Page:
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A Conversation with a Jobcentre Advisor

November 21, 2014

Originally posted on REALFARE:

Thomas Barlow – @tbarls

Like many people I have been in and out of work over the past couple of years.

Every job is temporary, or low paid, or unspecified hours, or all of them together.  And all of the jobs come to an end.

Recently I decided that I was going to stop this cycle and follow my dream of becoming a writer.  This is it,  this is what I will do, or die in the process.

So when I was told, suddenly, by my advisor, that I had to come in every day to the jobcentre for the next two weeks at least, I finally felt confident enough to speak back.

Though not at the time I was told.  As my interview was ending my advisor told me

“Oh, and you have to come in every day for the next two weeks, starting tomorrow”

“Really?  Oh ok” I…

View original 943 more words

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Three Children Who Were Bullied Because They Are Disabled

November 21, 2014

Research shows disabled children are much more likely to be bullied. Three young people who were once victimised tell their stories and share tips on tackling the problem.

This year’s Anti Bullying Week has been asking schools to give particular attention to children with disabilities or special educational needs. The organisation behind the campaign, the Anti-Bullying Alliance (ABA), has published new research on attitudes to disablist language this week and cites other recent research which shows eight out of 10 children with learning disabilities have been bullied, and that disabled children at primary school are 50% more likely to be victimised.

Rebecca, Maxine and Ammaar were at the receiving end of bullying. They explain how they got through it in the hope that their stories will help those having trouble now.

‘Speak up’

More than 90% of parents of children with Asperger Syndrome told the ABA that their child had been bullied in the past 12 months. Rebecca Parkin is 17 and has the condition. She was bullied regularly from the age of six until recently, when becoming a campaigning voice for others in her situation boosted her confidence. Rebecca says she was an “easy victim” for bullies. “I rarely spoke to anyone. I was really shy and kept to myself, even saying hello to someone was really difficult for me,” she says.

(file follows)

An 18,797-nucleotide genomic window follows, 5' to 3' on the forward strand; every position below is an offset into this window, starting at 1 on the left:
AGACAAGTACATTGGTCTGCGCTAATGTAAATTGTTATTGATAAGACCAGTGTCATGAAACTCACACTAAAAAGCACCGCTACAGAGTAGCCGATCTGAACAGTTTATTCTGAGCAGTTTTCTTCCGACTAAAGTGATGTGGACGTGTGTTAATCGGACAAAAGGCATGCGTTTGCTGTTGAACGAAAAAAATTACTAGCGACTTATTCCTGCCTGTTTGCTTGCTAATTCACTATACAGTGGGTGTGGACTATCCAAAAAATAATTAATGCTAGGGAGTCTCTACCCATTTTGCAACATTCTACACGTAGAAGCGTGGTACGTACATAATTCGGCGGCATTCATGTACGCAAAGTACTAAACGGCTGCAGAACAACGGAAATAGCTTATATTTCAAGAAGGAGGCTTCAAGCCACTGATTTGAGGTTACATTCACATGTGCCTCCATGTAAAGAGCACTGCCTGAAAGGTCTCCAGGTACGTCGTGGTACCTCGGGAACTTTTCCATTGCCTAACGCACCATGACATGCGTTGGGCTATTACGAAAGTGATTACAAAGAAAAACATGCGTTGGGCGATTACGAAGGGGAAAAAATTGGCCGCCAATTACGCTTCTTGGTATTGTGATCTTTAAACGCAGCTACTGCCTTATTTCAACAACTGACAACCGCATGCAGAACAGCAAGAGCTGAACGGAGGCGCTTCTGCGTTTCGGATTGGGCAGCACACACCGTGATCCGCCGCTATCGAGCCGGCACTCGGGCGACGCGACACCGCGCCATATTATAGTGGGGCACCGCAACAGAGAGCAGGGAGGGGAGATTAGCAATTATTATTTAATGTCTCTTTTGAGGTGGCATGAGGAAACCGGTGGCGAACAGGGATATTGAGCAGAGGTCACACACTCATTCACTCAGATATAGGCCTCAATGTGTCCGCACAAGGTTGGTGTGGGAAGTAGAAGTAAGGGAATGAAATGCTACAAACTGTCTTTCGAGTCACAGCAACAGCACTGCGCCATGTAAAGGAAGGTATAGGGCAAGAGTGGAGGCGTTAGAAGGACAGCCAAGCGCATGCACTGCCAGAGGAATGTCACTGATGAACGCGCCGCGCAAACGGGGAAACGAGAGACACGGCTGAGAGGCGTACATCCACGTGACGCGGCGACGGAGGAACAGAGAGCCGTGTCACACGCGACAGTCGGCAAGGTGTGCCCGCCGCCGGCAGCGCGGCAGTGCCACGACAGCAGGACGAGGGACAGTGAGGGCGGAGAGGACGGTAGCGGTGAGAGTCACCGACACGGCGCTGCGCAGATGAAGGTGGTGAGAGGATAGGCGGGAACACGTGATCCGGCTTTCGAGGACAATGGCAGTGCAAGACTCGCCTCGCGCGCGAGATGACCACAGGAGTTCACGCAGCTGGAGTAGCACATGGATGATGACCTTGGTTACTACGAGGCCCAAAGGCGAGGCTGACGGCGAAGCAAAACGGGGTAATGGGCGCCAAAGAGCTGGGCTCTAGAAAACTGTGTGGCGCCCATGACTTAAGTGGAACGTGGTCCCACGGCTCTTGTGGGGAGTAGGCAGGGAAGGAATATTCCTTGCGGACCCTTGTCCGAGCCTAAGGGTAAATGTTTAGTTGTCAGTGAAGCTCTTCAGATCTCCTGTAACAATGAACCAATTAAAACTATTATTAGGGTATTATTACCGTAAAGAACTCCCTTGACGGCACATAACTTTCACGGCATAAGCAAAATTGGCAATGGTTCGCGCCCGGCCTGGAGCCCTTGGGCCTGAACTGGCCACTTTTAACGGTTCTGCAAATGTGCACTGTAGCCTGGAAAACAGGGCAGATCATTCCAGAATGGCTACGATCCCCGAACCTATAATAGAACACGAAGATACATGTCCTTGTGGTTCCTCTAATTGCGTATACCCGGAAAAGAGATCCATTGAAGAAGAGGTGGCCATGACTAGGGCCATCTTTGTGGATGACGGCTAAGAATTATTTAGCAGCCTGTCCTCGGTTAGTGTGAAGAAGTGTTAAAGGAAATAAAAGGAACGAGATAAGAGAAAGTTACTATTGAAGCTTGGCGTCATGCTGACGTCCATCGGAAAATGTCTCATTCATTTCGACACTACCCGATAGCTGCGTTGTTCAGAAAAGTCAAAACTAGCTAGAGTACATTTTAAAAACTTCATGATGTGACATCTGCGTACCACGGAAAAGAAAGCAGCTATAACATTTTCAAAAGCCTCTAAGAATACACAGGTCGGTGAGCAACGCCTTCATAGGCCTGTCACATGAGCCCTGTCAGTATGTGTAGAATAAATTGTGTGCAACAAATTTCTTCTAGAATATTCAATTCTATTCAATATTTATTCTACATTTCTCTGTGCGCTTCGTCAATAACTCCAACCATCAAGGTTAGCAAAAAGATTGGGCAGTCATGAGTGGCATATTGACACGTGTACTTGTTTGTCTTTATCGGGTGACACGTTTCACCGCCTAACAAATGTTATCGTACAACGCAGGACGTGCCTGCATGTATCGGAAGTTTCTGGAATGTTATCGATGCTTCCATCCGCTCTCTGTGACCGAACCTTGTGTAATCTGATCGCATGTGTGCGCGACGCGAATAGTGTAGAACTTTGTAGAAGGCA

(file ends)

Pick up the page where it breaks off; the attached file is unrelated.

The problems began in primary school, where she was called names and excluded from friendship groups, but she describes high school as “a living hell”. “I was called fat, crazy, weird, stupid, ugly. When I was about 12 a gang of 16-year-olds came up to me in a park and tried setting my hair on fire. In school I got hit and tripped up, I had food and water thrown on me. One day a boy cornered me and said he was going to find me after school and kill me. I also got abuse online and someone set up a fake account on YouTube in my name so people could leave nasty comments on my videos.”

Rebecca was so badly affected that she began self-harming and needed help from mental health services. Things only changed for the teenager when she managed to speak up about what was happening to her. She says that she bugged teachers “until they did something about it” and that helping others in the same situation taught her that “you need to speak up so things will change”.

“I know it’s hard but if you can’t vocalise what’s wrong, write it down or draw it,” says Rebecca. “Do whatever you can to show how you are feeling and what is going on.”

Rebecca is now an anti-bullying campaigner with Ambitious about Autism, NSPCC and Ditch The Label.

‘Take precautions’

Maxine Young is 22 and acquired a learning disability as the result of a brain tumour at the age of three.

“He called me brain tumour kid,” says Maxine Young, referring to one boy who bullied her. She was consistently called names and teased about her size and appearance throughout primary and secondary schools, and then at college. Telling teachers led to bullies getting temporary exclusions from school, but the bullying only stopped completely when Maxine was physically assaulted at a bus station, and went to the police. The attacker got a two-year suspended sentence and was ordered to pay compensation. This, coupled with how seriously the police took her situation, has helped her grow in confidence. Maxine has now developed strategies to avoid being targeted in the future.

“If I do get bullied now, I say to them, why are you doing this? What’s the point in bullying people when you won’t get anything from it? I carry a personal alarm with me in case I do get assaulted again,” says Maxine, who has also received self-defence coaching from the police.

Maxine now helps Mencap to give anti-bullying training to parents and carers of people with learning disabilities .

Mencap are keen to stress that Maxine’s story is an exception to the rule. The charity says that in the last two years there were 124,000 disability hate crimes, but only 3% of these were recorded by the police, and only 1% resulted in prosecutions.

‘Don’t believe them’

Ammaar Hussein is 16 and has been a victim of bullying in the past because of his deafness. He recently made a video for the National Deaf Children’s Society (NDCS) giving tips for ways to tackle bullies. One tip he offers is, “Don’t believe the bullies”.